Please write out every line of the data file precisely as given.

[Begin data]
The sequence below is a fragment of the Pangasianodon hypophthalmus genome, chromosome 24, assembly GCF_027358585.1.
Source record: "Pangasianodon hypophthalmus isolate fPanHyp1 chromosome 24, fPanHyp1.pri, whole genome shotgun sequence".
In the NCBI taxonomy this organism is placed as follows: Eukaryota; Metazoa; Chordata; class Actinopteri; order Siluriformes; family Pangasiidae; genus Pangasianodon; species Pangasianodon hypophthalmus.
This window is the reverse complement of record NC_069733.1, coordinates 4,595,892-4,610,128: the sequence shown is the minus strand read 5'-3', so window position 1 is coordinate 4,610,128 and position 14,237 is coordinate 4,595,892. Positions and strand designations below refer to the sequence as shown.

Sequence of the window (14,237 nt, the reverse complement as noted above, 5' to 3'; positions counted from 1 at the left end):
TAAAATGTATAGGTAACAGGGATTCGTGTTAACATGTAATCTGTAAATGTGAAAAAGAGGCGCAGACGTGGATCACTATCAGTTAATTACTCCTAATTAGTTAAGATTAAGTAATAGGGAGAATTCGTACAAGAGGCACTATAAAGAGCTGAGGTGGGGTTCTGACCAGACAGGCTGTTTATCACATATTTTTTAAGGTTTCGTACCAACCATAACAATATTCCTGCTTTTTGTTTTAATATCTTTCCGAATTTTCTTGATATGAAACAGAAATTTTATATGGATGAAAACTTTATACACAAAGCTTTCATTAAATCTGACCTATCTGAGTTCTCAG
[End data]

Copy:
The sequence below is a fragment of the Pangasianodon hypophthalmus genome, chromosome 24, assembly GCF_027358585.1.
Source record: "Pangasianodon hypophthalmus isolate fPanHyp1 chromosome 24, fPanHyp1.pri, whole genome shotgun sequence".
In the NCBI taxonomy this organism is placed as follows: Eukaryota; Metazoa; Chordata; class Actinopteri; order Siluriformes; family Pangasiidae; genus Pangasianodon; species Pangasianodon hypophthalmus.
This window is the reverse complement of record NC_069733.1, coordinates 4,595,892-4,610,128: the sequence shown is the minus strand read 5'-3', so window position 1 is coordinate 4,610,128 and position 14,237 is coordinate 4,595,892. Positions and strand designations below refer to the sequence as shown.

Sequence of the window (14,237 nt, the reverse complement as noted above, 5' to 3'; positions counted from 1 at the left end):
TAAAATGTATAGGTAACAGGGATTCGTGTTAACATGTAATCTGTAAATGTGAAAAAGAGGCGCAGACGTGGATCACTATCAGTTAATTACTCCTAATTAGTTAAGATTAAGTAATAGGGAGAATTCGTACAAGAGGCACTATAAAGAGCTGAGGTGGGGTTCTGACCAGACAGGCTGTTTATCACATATTTTTTAAGGTTTCGTACCAACCATAACAATATTCCTGCTTTTTGTTTTAATATCTTTCCGAATTTTCTTGATATGAAACAGAAATTTTATATGGATGAAAACTTTATACACAAAGCTTTCATTAAATCTGACCTATCTGAGTTCTCAG